Purpose Prize

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CoGenerate Co-CEO Marc Freedman’s most recent book, How to Live Forever, was published by Hachette/Public Affairs in 2018, generating a lot of great attention. And it’s not over yet! Every week, the New York Times Sunday Opinion section includes a print-only feature...

Check Out Our Signature Event On Cogenerational Activism!

Check Out Our Signature Event On Cogenerational Activism!

On May 22, more than 1,100 people registered to learn more about the important cogenerational work our 2023 Innovation Fellows are doing. These 15 leaders are bringing generations together to solve problems and bridge divides. And each one has a unique and inspiring...


Chia-Chia Chien

Culture to Culture Foundation
Purpose Prize Fellow 2008

Creating culturally appropriate mental health care for the Chinese-American population in the Bay Area.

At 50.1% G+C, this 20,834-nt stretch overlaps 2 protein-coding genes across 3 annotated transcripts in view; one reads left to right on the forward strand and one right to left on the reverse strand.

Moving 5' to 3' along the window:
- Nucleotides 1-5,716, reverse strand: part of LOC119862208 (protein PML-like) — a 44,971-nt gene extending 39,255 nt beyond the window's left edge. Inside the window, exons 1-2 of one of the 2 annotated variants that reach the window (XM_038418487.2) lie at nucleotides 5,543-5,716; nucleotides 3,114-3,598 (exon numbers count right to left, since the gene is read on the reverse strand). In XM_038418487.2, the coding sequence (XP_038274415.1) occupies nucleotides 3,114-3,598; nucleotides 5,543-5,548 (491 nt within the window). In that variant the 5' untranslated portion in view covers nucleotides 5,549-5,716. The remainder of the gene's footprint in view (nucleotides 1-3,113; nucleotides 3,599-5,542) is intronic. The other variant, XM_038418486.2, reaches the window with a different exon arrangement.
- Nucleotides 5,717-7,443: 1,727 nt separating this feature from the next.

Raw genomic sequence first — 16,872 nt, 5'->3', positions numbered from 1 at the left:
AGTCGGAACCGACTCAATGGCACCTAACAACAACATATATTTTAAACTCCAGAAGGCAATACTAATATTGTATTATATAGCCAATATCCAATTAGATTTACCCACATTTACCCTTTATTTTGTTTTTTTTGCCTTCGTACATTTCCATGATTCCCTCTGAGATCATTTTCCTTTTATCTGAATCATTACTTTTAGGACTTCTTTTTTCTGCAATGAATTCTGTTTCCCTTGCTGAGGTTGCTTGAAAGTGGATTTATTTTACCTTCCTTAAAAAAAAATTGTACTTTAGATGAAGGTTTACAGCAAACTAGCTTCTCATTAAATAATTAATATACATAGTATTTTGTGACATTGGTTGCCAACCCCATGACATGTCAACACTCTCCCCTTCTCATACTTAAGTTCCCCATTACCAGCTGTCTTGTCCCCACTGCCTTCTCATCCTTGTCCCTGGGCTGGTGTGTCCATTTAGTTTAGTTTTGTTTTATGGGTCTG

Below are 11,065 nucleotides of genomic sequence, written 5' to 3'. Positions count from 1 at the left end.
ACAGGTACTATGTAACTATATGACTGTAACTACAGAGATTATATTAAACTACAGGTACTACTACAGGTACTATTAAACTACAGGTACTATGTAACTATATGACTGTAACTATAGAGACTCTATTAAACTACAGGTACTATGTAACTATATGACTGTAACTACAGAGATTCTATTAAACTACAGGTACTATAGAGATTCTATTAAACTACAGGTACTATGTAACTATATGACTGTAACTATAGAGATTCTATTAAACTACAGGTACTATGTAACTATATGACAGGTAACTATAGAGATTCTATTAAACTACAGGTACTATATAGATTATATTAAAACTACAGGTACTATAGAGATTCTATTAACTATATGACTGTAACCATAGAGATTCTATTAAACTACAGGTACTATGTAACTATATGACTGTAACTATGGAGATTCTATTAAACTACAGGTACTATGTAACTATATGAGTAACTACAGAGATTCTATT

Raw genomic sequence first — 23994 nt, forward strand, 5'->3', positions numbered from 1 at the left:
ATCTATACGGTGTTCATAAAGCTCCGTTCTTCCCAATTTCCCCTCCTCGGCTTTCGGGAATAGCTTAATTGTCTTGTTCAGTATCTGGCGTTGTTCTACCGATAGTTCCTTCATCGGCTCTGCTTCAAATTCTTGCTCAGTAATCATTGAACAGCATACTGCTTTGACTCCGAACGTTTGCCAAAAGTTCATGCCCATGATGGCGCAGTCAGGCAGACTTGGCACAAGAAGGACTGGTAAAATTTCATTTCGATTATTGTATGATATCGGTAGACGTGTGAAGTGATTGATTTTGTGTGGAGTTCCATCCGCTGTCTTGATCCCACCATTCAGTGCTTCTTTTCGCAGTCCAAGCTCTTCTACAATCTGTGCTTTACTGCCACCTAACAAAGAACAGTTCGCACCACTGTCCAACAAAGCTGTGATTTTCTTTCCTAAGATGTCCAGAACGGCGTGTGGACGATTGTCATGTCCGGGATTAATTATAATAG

Chia-Chia Chien, a first-generation immigrant, worked for years in her native Taiwan and later in Northern California in the field of mental health. She became alarmed at the many cases of depression, anxiety and suicide she saw among older Chinese-American women in her area. In 2001, she established the Culture to Culture Foundation to help prevent and treat their disorders. As the first bilingual and bicultural Asian mental health clinician at a mental health clinic in Berkeley, Chien understood that older Chinese women, who are revered in their home culture, often feel isolated and depressed in the United States as their families adopt new lives. They have the highest suicide rate among U.S. women over 65. Chien formed the Culture to Culture Foundation and organized Chinese-American mental health professionals into the Chinese-American Mental Health Network. They set up meetings, Chinese-American Senior Centers and community hotlines to educate the Asian public about depression, anxiety, bipolar disease and schizophrenia, letting them know what help is available and how to resist Asian cultural stigma against mental illness. In the last five years, Chien’s Chinese-American senior centers have served more than 600 immigrated older adults, and the numbers are growing. Chien raised $270,000 in scholarships for 50 bilingual mental health students and has set up more than fifty mental health seminars for Bay Area participants. “One generation plants a seed, and the following generation enjoys the shade.”